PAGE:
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derivative

rcs

New member
Feb 5, 2012
10
I am so happy that i found this site because it's been few days now that i haven't solved this function.
I hope somebody here can help me on finding the derivative of this function..


Thank you so much.
 

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Jester

Well-known member
MHB Math Helper
Jan 26, 2012
183
If $y = e^{f(x)}$ then $y' = e^{f(x)} f'(x) $. Try that.
 

Prove It

Well-known member
MHB Math Helper
Jan 26, 2012
1,403
I am so happy that i found this site because it's been few days now that i haven't solved this function.
I hope somebody here can help me on finding the derivative of this function..


Thank you so much.
What Danny is using is the Chain Rule. The more general result of the chain rule is that if $ \displaystyle y = y \left( u(x) \right) $ (a function of a function), then $ \displaystyle \frac{dy}{dx} = \frac{du}{dx} \cdot \frac{dy}{du} $.

So in your case, you have $ \displaystyle y = 2e^{-\frac{x}{2}\cos{\left( -\frac{x}{2} \right)}} $, so let $ \displaystyle u = -\frac{x}{2}\cos{\left( - \frac{x}{2} \right)} $ so that $ \displaystyle y = 2e^u $. Can you now evaluate $ \displaystyle \frac{du}{dx} $ and $ \displaystyle \frac{dy}{du} $?
 
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rcs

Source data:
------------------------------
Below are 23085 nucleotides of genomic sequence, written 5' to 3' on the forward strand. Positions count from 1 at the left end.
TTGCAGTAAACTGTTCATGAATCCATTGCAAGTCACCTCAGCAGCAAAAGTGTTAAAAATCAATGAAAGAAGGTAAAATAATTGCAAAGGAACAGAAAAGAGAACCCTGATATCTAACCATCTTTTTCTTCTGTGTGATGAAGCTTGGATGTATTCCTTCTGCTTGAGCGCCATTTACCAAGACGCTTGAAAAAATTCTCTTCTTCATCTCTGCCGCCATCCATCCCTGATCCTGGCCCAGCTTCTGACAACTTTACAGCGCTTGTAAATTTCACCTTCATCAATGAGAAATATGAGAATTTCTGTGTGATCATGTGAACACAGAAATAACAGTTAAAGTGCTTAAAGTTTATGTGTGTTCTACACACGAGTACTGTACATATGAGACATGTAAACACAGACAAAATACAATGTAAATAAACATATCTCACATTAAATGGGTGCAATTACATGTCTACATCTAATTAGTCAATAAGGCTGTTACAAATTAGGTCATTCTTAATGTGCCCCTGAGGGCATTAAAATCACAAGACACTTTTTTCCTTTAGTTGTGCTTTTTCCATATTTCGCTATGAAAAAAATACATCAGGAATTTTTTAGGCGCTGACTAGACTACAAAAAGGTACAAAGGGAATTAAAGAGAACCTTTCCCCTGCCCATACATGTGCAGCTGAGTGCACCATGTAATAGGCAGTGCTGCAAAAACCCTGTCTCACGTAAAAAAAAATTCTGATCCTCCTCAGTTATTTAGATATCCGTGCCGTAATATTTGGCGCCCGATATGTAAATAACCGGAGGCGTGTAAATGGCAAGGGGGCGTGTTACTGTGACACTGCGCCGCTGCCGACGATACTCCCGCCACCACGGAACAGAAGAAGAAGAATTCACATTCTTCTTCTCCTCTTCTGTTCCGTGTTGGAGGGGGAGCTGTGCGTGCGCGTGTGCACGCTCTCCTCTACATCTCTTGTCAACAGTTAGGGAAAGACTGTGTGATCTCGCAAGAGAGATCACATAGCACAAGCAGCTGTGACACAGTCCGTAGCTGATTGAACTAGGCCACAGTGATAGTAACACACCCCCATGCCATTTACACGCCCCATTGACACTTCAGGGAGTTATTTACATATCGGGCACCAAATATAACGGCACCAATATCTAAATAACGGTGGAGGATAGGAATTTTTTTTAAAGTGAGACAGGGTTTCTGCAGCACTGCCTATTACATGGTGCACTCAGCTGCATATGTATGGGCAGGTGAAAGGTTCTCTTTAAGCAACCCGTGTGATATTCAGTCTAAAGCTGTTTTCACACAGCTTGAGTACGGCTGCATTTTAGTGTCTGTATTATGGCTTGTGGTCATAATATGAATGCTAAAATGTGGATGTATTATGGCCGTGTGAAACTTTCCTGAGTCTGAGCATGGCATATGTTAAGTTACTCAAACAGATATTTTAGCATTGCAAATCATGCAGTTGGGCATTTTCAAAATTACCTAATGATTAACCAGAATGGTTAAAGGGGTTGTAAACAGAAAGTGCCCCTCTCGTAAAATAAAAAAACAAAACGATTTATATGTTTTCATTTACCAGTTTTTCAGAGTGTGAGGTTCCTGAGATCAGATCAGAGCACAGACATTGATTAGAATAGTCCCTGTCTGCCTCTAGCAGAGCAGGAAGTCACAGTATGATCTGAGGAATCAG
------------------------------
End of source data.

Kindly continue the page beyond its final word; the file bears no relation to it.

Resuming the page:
New member
Feb 5, 2012
10
sir,

do u mean that i have to get the derivative first of the whatever is y = 2e^u

does that ln y = ln e^2u?

then ln y = 2u remain and manipulate for the derivate of 2u?

hope u i am doing it correctly


Thank you
 

Prove It

Well-known member
MHB Math Helper
Jan 26, 2012
1,403
sir,

do u mean that i have to get the derivative first of the whatever is y = 2e^u

does that ln y = ln e^2u?

then ln y = 2u remain and manipulate for the derivate of 2u?

hope u i am doing it correctly


Thank you
No, that's incorrect. Say we had $ \displaystyle y = 2e^x $, what would $ \displaystyle \frac{dy}{dx} $ be?

To find $ \displaystyle \frac{dy}{du} $ from $ \displaystyle y = 2e^u $ is identical, it's just that the function is a function of u instead of x, and the derivative is taken with respect to u instead of x.
 

rcs

New member
Feb 5, 2012
10
No, that's incorrect. Say we had $ \displaystyle y = 2e^x $, what would $ \displaystyle \frac{dy}{dx} $ be?

To find $ \displaystyle \frac{dy}{du} $ from $ \displaystyle y = 2e^u $ is identical, it's just that the function is a function of u instead of x, and the derivative is taken with respect to u instead of x.

:( made me so confuse
 

Prove It

Well-known member
MHB Math Helper
Jan 26, 2012
1,403

rcs

New member
Feb 5, 2012
10

Jameson

Administrator
Staff member
Jan 26, 2012
4,035
Correct! Now consider the case of $ \displaystyle e^{f(x)}$. The derivative is $ \displaystyle e^{f(x)}*f'(x)$. What is f(x) in this problem and what is the derivative of f(x)?

$ \displaystyle f(x)= -\frac{x}{2}\cos{\left( - \frac{x}{2} \right)} $
 
Last edited:

rcs

New member
Feb 5, 2012
10
Correct! Now consider the case of $ \displaystyle e^{f(x)}$. The derivative is $ \displaystyle e^{f(x)}*f'(x)$. What is f(x) in this problem and what is the derivative of f(x)?

$ \displaystyle f(x)= -\frac{x}{2}\cos{\left( - \frac{x}{2} \right)} $

that is my problem now... i have a hard of solving trigonometry :( so hard for me on that ...
 

rcs

New member
Feb 5, 2012
10
can anybody show or help me on a step by step on this please?